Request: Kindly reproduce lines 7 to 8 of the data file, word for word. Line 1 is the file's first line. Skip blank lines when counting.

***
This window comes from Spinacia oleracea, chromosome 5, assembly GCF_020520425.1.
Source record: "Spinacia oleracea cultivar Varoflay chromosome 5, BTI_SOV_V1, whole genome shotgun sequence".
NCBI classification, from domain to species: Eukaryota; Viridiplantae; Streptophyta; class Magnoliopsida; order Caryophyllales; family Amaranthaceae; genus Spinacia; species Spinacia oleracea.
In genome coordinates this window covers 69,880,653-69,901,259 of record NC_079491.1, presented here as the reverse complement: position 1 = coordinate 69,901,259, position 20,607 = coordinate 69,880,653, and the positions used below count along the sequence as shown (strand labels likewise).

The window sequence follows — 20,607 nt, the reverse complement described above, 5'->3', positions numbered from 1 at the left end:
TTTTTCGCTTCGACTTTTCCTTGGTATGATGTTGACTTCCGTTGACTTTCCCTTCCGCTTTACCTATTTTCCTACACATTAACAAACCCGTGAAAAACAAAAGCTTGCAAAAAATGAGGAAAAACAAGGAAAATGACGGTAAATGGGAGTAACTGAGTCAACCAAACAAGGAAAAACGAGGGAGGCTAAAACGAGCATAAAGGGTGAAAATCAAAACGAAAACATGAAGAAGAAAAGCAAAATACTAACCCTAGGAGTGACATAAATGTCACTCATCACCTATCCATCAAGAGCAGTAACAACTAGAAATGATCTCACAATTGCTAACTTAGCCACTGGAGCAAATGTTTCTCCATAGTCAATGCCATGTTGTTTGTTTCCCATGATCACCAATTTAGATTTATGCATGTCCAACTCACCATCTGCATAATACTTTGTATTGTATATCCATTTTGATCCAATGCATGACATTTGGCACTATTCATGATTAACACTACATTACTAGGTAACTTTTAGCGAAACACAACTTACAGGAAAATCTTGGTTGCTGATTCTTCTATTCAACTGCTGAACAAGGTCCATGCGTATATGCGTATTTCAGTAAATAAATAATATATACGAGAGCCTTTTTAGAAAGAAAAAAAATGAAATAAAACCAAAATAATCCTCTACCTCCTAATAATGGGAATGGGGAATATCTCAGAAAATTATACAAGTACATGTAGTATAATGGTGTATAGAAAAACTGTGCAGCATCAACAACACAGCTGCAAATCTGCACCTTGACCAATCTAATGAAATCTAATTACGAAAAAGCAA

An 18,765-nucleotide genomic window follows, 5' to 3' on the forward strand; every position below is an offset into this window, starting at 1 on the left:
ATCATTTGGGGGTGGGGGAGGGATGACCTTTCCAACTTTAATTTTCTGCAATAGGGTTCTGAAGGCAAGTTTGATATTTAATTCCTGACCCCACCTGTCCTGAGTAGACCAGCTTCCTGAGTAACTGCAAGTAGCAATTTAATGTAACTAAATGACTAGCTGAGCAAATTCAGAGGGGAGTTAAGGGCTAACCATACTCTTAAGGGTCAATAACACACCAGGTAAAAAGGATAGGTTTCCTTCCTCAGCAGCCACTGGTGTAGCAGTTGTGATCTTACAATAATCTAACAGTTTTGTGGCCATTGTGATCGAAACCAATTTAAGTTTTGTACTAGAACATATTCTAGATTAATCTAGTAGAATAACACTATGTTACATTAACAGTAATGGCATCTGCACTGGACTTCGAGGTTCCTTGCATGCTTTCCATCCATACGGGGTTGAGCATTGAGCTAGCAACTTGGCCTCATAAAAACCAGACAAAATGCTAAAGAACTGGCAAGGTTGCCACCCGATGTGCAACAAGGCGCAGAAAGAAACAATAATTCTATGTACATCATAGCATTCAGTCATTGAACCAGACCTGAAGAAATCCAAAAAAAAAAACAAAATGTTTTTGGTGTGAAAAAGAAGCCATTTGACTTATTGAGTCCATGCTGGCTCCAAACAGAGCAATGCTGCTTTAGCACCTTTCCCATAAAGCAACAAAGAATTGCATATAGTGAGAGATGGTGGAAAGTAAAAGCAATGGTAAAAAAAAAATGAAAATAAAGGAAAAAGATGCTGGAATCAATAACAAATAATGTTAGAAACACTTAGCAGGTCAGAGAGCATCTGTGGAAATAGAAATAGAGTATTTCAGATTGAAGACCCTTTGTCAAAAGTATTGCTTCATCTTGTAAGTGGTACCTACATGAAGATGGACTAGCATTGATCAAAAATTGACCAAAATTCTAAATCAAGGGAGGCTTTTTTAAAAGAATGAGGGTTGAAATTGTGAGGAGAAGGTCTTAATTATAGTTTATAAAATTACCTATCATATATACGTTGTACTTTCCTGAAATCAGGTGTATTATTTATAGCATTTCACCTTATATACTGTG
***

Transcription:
An 18,765-nucleotide genomic window follows, 5' to 3' on the forward strand; every position below is an offset into this window, starting at 1 on the left:
ATCATTTGGGGGTGGGGGAGGGATGACCTTTCCAACTTTAATTTTCTGCAATAGGGTTCTGAAGGCAAGTTTGATATTTAATTCCTGACCCCACCTGTCCTGAGTAGACCAGCTTCCTGAGTAACTGCAAGTAGCAATTTAATGTAACTAAATGACTAGCTGAGCAAATTCAGAGGGGAGTTAAGGGCTAACCATACTCTTAAGGGTCAATAACACACCAGGTAAAAAGGATAGGTTTCCTTCCTCAGCAGCCACTGGTGTAGCAGTTGTGATCTTACAATAATCTAACAGTTTTGTGGCCATTGTGATCGAAACCAATTTAAGTTTTGTACTAGAACATATTCTAGATTAATCTAGTAGAATAACACTATGTTACATTAACAGTAATGGCATCTGCACTGGACTTCGAGGTTCCTTGCATGCTTTCCATCCATACGGGGTTGAGCATTGAGCTAGCAACTTGGCCTCATAAAAACCAGACAAAATGCTAAAGAACTGGCAAGGTTGCCACCCGATGTGCAACAAGGCGCAGAAAGAAACAATAATTCTATGTACATCATAGCATTCAGTCATTGAACCAGACCTGAAGAAATCCAAAAAAAAAAACAAAATGTTTTTGGTGTGAAAAAGAAGCCATTTGACTTATTGAGTCCATGCTGGCTCCAAACAGAGCAATGCTGCTTTAGCACCTTTCCCATAAAGCAACAAAGAATTGCATATAGTGAGAGATGGTGGAAAGTAAAAGCAATGGTAAAAAAAAAATGAAAATAAAGGAAAAAGATGCTGGAATCAATAACAAATAATGTTAGAAACACTTAGCAGGTCAGAGAGCATCTGTGGAAATAGAAATAGAGTATTTCAGATTGAAGACCCTTTGTCAAAAGTATTGCTTCATCTTGTAAGTGGTACCTACATGAAGATGGACTAGCATTGATCAAAAATTGACCAAAATTCTAAATCAAGGGAGGCTTTTTTAAAAGAATGAGGGTTGAAATTGTGAGGAGAAGGTCTTAATTATAGTTTATAAAATTACCTATCATATATACGTTGTACTTTCCTGAAATCAGGTGTATTATTTATAGCATTTCACCTTATATACTGTG